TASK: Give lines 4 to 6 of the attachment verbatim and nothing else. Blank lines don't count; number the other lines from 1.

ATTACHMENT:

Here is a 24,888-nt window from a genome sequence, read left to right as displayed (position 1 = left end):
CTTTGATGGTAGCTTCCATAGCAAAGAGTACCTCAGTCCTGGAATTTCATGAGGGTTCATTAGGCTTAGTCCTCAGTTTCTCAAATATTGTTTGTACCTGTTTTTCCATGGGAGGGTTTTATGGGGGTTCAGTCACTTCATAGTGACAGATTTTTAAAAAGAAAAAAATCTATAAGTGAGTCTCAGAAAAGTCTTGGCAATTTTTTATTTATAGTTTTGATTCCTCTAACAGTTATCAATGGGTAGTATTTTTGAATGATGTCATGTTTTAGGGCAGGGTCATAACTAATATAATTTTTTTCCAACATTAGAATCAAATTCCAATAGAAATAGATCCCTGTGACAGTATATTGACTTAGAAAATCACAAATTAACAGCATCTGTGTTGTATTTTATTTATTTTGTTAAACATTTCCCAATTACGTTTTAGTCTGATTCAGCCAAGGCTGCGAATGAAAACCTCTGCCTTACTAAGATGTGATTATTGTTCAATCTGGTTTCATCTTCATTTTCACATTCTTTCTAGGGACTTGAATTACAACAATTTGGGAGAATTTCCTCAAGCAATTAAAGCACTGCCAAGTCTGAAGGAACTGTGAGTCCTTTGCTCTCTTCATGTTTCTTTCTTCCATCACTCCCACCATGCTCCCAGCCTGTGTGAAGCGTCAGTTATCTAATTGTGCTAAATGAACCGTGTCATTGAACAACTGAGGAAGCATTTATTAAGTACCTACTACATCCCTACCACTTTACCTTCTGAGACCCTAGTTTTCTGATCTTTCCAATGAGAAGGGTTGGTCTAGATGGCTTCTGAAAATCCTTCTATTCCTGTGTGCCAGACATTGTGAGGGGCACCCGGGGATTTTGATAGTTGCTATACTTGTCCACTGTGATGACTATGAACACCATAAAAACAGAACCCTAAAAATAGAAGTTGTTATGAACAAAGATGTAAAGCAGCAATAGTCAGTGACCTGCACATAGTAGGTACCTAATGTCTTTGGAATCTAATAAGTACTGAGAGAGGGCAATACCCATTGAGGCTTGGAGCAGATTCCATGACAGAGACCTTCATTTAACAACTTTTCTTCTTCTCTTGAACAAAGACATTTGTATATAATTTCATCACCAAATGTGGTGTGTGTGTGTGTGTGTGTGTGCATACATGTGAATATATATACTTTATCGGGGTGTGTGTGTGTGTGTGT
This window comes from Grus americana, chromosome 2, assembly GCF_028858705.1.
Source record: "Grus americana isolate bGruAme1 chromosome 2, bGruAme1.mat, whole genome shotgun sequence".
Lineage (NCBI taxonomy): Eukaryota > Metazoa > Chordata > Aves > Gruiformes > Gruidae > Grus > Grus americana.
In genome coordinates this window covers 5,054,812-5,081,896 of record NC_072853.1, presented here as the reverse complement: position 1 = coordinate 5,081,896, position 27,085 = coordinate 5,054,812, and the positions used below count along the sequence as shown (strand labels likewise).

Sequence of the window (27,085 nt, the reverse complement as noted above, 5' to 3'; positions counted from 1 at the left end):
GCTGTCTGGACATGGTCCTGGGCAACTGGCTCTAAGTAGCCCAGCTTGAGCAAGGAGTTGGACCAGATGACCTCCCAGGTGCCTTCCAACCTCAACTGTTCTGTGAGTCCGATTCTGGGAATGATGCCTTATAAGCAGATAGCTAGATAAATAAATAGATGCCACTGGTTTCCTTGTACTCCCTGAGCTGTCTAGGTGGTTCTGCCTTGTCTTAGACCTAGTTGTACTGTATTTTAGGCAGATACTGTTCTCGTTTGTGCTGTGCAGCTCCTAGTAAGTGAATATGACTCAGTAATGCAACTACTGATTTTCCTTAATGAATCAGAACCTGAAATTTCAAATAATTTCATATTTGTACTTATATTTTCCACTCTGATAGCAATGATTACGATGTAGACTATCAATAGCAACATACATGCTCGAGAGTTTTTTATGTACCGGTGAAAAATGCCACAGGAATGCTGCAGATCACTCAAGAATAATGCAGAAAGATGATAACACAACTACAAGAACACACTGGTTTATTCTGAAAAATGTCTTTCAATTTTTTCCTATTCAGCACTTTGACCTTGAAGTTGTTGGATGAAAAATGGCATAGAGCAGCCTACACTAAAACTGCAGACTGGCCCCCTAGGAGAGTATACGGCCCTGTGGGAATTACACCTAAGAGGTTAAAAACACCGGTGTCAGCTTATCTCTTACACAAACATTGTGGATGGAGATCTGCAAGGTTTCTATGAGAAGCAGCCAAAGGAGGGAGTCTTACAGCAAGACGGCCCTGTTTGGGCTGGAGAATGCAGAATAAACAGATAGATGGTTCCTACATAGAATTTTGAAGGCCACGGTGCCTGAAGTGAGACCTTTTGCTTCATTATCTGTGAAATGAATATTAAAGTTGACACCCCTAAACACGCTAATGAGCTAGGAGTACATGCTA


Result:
Source record: "Grus americana isolate bGruAme1 chromosome 2, bGruAme1.mat, whole genome shotgun sequence".
Lineage (NCBI taxonomy): Eukaryota > Metazoa > Chordata > Aves > Gruiformes > Gruidae > Grus > Grus americana.
In genome coordinates this window covers 5,054,812-5,081,896 of record NC_072853.1, presented here as the reverse complement: position 1 = coordinate 5,081,896, position 27,085 = coordinate 5,054,812, and the positions used below count along the sequence as shown (strand labels likewise).